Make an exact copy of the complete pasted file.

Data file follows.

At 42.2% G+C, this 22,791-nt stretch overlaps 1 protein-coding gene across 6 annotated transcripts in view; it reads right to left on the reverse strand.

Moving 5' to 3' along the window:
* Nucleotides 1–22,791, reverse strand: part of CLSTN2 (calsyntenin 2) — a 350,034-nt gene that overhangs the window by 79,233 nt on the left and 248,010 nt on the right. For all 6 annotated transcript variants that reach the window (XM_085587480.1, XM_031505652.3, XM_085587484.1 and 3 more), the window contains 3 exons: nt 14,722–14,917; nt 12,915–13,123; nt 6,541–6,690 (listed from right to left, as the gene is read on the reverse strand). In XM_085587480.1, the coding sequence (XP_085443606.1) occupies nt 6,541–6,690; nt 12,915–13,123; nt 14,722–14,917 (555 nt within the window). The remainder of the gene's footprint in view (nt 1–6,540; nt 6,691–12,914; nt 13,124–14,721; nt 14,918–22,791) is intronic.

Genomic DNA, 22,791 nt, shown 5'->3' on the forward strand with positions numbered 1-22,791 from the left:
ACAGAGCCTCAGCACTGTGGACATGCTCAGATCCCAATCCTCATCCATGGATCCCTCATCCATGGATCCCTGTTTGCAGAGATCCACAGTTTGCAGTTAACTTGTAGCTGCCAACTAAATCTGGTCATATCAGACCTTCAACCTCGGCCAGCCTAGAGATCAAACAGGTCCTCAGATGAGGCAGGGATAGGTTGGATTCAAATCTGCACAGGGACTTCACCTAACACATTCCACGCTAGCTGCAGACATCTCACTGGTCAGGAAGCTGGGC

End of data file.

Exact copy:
At 42.2% G+C, this 22,791-nt stretch overlaps 1 protein-coding gene across 6 annotated transcripts in view; it reads right to left on the reverse strand.

Moving 5' to 3' along the window:
* Nucleotides 1–22,791, reverse strand: part of CLSTN2 (calsyntenin 2) — a 350,034-nt gene that overhangs the window by 79,233 nt on the left and 248,010 nt on the right. For all 6 annotated transcript variants that reach the window (XM_085587480.1, XM_031505652.3, XM_085587484.1 and 3 more), the window contains 3 exons: nt 14,722–14,917; nt 12,915–13,123; nt 6,541–6,690 (listed from right to left, as the gene is read on the reverse strand). In XM_085587480.1, the coding sequence (XP_085443606.1) occupies nt 6,541–6,690; nt 12,915–13,123; nt 14,722–14,917 (555 nt within the window). The remainder of the gene's footprint in view (nt 1–6,540; nt 6,691–12,914; nt 13,124–14,721; nt 14,918–22,791) is intronic.

Genomic DNA, 22,791 nt, shown 5'->3' on the forward strand with positions numbered 1-22,791 from the left:
ACAGAGCCTCAGCACTGTGGACATGCTCAGATCCCAATCCTCATCCATGGATCCCTCATCCATGGATCCCTGTTTGCAGAGATCCACAGTTTGCAGTTAACTTGTAGCTGCCAACTAAATCTGGTCATATCAGACCTTCAACCTCGGCCAGCCTAGAGATCAAACAGGTCCTCAGATGAGGCAGGGATAGGTTGGATTCAAATCTGCACAGGGACTTCACCTAACACATTCCACGCTAGCTGCAGACATCTCACTGGTCAGGAAGCTGGGC